The new poster also has a QR code that allows quick access to the EEOC’s website from a smartphone or compatible digital device. Covered employers are subject to fines for noncompliance.


  • Post the new Know Your Rights: Discrimination Is Illegal poster in the workplace, and make sure it is the October 20 version rather than the October 19 version.

Additional Resources:

“Know Your Rights: Workplace Discrimination Is Illegal” Poster English

“Know Your Rights: Workplace Discrimination Is Illegal” Poster Spanish

U.S. Equal Employment Opportunity Commission “Know Your Rights: Workplace Discrimination Is Illegal” Poster

Employers to Continue Using Existing I-9 Form Until Further Notice

Who: All employers

When: Effective immediately

On October 11, 2022, the Department of Homeland Security announced that employers should continue to use the I-9 form that is set to expire on October 31, 2022. The Department of Homeland Security will make another announcement when it releases the new I-9 form.


  • Watch for the announcement of the new I-9 form in the Federal Register.

Additional Resources:

I-9, Employment Eligibility Verification

Expired Green Cards Extended by USCIS

Who: All employers

When: Effective immediately

As of September 26, 2022, the U.S. Citizenship and Immigration Services (USCIS) extended the validity of permanent resident cards from 12 months to 24 months. Those eligible for the extension are lawful permanent residents who have filed an application (Form I-90) to renew their green card.

Employees may present their expiring or expired green card with the Form I-90 receipt notice as evidence of continued status. Those individuals that have misplaced a green card or are waiting for a replacement card must contact the USCIS Contact Center and make an appointment.


  • Update your documentation as needed to reflect the extended validity period for permanent resident cards.

Additional Resources:

USCIS Contact Center

Employers to Continue Collecting Union Dues After Contract Expiration

Who: All employers

When: Effective immediately

On October 3, 2022, the National Labor Relations Board (NLRB) ruled on the Valley Hospital Medical Center, Inc. case and stated that employers may not unilaterally discontinue collection of union dues and remittance to the union after the related collective bargaining agreement expires. They must continue to deduct union dues from an employee’s wages and remit them to the union even after the associated agreement expires.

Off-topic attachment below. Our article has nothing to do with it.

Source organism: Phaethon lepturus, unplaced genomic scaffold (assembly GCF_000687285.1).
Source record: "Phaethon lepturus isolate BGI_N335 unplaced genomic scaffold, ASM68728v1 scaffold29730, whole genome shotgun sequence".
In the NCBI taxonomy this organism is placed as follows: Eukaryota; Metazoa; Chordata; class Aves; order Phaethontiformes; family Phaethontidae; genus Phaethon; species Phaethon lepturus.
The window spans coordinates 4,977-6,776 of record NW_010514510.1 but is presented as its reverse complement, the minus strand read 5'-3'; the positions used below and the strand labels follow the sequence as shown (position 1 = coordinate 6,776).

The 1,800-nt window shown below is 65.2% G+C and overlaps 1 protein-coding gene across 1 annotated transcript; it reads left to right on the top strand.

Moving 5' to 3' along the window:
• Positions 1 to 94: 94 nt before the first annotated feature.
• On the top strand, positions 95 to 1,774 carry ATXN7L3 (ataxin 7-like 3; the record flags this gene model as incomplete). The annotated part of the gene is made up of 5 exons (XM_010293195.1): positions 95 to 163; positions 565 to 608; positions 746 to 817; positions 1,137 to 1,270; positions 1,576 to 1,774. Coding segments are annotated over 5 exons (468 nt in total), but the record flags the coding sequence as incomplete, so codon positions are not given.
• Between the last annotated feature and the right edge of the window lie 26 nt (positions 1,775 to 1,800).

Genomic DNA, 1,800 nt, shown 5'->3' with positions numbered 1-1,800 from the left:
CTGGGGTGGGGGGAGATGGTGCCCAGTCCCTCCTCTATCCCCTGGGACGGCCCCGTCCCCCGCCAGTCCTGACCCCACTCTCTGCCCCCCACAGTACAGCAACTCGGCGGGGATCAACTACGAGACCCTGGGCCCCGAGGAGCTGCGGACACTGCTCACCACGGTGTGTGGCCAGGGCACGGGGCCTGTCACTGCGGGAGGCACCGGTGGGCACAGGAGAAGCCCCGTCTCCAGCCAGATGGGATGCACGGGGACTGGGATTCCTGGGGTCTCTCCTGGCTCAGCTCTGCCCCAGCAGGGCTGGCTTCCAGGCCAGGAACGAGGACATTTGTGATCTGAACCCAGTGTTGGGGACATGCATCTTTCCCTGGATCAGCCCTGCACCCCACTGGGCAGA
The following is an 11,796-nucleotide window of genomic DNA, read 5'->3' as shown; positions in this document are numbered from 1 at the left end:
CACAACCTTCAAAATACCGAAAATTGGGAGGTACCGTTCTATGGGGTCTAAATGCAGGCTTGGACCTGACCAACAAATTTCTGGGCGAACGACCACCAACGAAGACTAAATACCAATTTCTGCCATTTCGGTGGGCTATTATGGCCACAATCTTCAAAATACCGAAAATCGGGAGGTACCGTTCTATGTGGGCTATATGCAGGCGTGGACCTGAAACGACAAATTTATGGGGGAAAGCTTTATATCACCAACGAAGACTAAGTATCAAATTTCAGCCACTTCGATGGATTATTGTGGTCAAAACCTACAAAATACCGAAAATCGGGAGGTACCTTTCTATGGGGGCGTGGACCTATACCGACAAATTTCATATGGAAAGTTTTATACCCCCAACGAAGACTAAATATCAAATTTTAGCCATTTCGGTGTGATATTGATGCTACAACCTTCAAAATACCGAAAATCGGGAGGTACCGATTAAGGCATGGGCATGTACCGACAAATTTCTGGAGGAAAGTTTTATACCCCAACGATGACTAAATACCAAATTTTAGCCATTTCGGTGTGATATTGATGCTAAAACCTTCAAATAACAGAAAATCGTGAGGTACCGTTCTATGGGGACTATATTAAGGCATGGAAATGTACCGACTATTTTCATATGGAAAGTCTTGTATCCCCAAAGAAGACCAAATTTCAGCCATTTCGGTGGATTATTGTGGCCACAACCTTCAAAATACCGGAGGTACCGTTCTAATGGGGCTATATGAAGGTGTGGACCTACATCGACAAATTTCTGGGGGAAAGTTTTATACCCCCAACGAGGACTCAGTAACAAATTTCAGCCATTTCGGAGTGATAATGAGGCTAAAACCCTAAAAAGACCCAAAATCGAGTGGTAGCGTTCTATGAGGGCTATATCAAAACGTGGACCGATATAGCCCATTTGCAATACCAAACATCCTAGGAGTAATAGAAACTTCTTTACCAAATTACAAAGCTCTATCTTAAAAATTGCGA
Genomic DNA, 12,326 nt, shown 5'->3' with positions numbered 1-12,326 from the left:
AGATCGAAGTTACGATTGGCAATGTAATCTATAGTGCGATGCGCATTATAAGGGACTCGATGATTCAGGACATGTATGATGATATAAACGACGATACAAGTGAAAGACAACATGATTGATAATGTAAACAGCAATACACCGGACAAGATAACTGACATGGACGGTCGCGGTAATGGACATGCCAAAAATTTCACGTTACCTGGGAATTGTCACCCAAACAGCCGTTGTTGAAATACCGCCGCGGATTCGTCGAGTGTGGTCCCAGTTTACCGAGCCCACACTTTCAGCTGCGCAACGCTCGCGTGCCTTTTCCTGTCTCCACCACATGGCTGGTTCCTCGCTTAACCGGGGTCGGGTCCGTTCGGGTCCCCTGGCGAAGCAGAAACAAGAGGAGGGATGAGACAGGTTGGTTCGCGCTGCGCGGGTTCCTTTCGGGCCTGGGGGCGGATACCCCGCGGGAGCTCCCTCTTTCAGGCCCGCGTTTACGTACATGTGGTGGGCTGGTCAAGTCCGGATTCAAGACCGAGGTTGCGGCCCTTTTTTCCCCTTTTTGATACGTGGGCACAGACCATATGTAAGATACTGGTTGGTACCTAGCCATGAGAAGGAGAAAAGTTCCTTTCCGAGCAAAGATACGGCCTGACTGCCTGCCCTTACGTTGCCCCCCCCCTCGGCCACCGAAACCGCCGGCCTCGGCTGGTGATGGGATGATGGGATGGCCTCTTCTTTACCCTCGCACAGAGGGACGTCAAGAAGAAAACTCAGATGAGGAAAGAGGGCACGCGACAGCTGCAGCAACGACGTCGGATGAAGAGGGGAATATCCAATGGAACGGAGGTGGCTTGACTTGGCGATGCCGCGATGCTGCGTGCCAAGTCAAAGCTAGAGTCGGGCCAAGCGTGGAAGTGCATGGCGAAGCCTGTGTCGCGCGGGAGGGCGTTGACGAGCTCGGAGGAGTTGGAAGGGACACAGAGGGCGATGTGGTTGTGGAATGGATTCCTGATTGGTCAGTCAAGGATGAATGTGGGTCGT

On a split decision, the majority of the NLRB members found no persuasive reason to treat dues checkoff agreements differently from similar voluntary deduction agreements that remain in place after the contract expires. The NLRB applied the change retroactively to all pending cases where the dues checkoff provision is at issue unless such application will “work a manifest injustice.”


  • Review your documentation related to union dues deductions and update as needed.

2022 Minimum Wage Updates

KPA tracks state and local minimum wage changes for our Vera HR customers, providing them with updated labor posters and more.

Check out the latest minimum wage changes for 2022, typically updated in December and June to ensure you know about the majority of increases before taking effect on January 1 and July 1.

Resources for Success

OSHA Reporting Resource Hub

If regulatory paperwork makes your head spin, have no fear—the workforce safety and compliance professionals at KPA are here to help.

We’ve created this resource hub chock full of OSHA recordkeeping and reporting best practices to help keep your head on straight.